Capt Oliver Zizinga, 78
I was born a natural fighter never believing in oppression. During the Milton Obote 11 regime, three of my children were killed by government soldiers, and I promised to support any person who came out to fight Obote. When Museveni promised to go to the bush if the elections were rigged, I was more than ready to join him.
I got into the system at first as a mobiliser, also doing clandestine work. When I came to Kampala, my husband asked me to choose between living in the bush or staying away from the rebels. I chose the bush because I would have been hunted by the government as well as the rebels since I knew their secrets.
Safeguarding the leader’s welfare
By late 1981, we were only three women on the National Resistance council; Gertrude Njuba, the late Joy Mirembe, and myself. Joy died in 1982 while giving birth, leaving just the two of us. As a member of the NRC, I had no specified roles besides sitting in the NRC meeting and deliberating on issues.
The two of us were put in charge of Museveni’s welfare and there was word in the enemy camp that, “Wherever you saw two women, there you would find Museveni, so, just hit that place hard”. Much as we never went to the battlefield, the two of us ensured the leader of the struggle was safe and healthy.
In 1982, the structure was formalised. Museveni, who had by then been nicknamed Chairman High Command (CHC), got a chief bodyguard, and his chief cook was Lusigazi. Gertrude and I were to supervise issues pertaining to the CHC’s welfare. The day we witnessed his cook dip a finger in his tea to check the temperature and serve him half-cooked tea, we requested to personally prepare his meals.
I survived the firing squad thrice
There was an incident when a leaf of mujaja (basil) was left in the only kettle we had and appeared in CHC’s cup. He had been warned by his auntie who was in the bush that he could be bewitched through mujaja. Coincidentally, he fell sick after that cup of milk, complaining of “something walking along his spine”.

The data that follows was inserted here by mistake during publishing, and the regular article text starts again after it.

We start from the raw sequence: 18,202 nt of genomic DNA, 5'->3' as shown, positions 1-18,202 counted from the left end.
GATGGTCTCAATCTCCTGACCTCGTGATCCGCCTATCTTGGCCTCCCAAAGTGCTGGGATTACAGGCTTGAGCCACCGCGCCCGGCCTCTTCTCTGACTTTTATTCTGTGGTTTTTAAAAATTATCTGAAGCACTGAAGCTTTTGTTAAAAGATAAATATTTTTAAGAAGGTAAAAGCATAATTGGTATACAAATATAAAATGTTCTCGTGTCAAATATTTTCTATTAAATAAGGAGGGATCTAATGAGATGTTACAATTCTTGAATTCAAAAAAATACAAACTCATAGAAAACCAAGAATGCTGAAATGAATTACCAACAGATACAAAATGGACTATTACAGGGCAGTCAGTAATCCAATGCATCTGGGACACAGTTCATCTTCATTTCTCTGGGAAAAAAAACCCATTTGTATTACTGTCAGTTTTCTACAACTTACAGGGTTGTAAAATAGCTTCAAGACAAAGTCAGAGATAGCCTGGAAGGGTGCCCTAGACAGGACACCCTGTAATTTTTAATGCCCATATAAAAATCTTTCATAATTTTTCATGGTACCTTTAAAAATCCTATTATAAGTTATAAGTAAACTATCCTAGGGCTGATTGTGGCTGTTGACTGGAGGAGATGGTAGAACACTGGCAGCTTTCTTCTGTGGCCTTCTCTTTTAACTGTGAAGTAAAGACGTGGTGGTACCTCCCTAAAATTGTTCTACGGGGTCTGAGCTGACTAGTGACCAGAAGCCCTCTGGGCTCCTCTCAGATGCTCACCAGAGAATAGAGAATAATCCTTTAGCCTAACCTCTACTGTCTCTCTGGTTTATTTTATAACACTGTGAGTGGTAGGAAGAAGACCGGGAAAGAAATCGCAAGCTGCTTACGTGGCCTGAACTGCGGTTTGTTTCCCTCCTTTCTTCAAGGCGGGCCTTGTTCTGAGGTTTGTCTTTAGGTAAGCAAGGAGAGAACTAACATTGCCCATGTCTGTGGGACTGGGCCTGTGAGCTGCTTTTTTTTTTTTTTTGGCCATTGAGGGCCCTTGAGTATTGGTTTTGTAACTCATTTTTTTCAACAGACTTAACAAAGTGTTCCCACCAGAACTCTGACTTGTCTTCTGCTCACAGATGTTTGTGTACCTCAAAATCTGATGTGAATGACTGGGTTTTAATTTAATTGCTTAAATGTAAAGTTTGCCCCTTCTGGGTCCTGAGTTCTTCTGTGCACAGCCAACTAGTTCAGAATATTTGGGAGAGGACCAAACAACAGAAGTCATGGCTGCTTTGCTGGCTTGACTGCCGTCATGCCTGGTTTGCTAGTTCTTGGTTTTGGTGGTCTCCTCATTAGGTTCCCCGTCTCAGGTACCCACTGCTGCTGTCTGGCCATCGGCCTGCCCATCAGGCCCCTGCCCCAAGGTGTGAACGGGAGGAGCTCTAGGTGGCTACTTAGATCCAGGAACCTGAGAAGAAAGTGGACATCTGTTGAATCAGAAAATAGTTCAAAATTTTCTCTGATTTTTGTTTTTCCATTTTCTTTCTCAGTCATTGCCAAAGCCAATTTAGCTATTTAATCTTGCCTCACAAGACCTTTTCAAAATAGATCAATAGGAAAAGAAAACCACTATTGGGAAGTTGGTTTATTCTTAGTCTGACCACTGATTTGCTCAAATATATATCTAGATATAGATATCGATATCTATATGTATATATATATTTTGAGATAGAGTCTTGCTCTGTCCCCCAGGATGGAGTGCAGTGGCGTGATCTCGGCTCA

We were thought to have been a threat to his life and we were threatened to be put on firing squad. When Dr Bata examined him, however, he said he was suffering from an amoebiasis. I remember taking turns with Gertrude to stay awake at night to ensure he took his medication and got well. This would be one of the three times I survived a firing squad during that war. From then on, we ate the same food we prepared for him from the same plate, including his chief bodyguard.
Life in the bush
Our meal conprised four banana fingers, one for each of us, and a piece of meat the size of a fist. This was for both lunch and supper. I would cut each banana finger and piece of meat into two to have a piece for lunch and another for supper. We were not the only women in the struggle.
The other women
There were other women like Proscovia Nalweyiso, now a brigadier, who started out as a mobiliser looking for food. She scouted routes for the rebels to ensure there were no enemies. When she joined the bush full time, she became the head of the first female military camp.
There were other female colleagues who have now passed on like Naduli and Night in the military wing and many others whose names I do not recall.
Maria Bata was part of the medical team, among whom was one popularly known as Mukyala Kawempe who helped raise Gen Tumwine’s son while in the bush. There was an old woman called Malita a traditional healer, and some Catholic nuns. I don’t know whether they are still alive.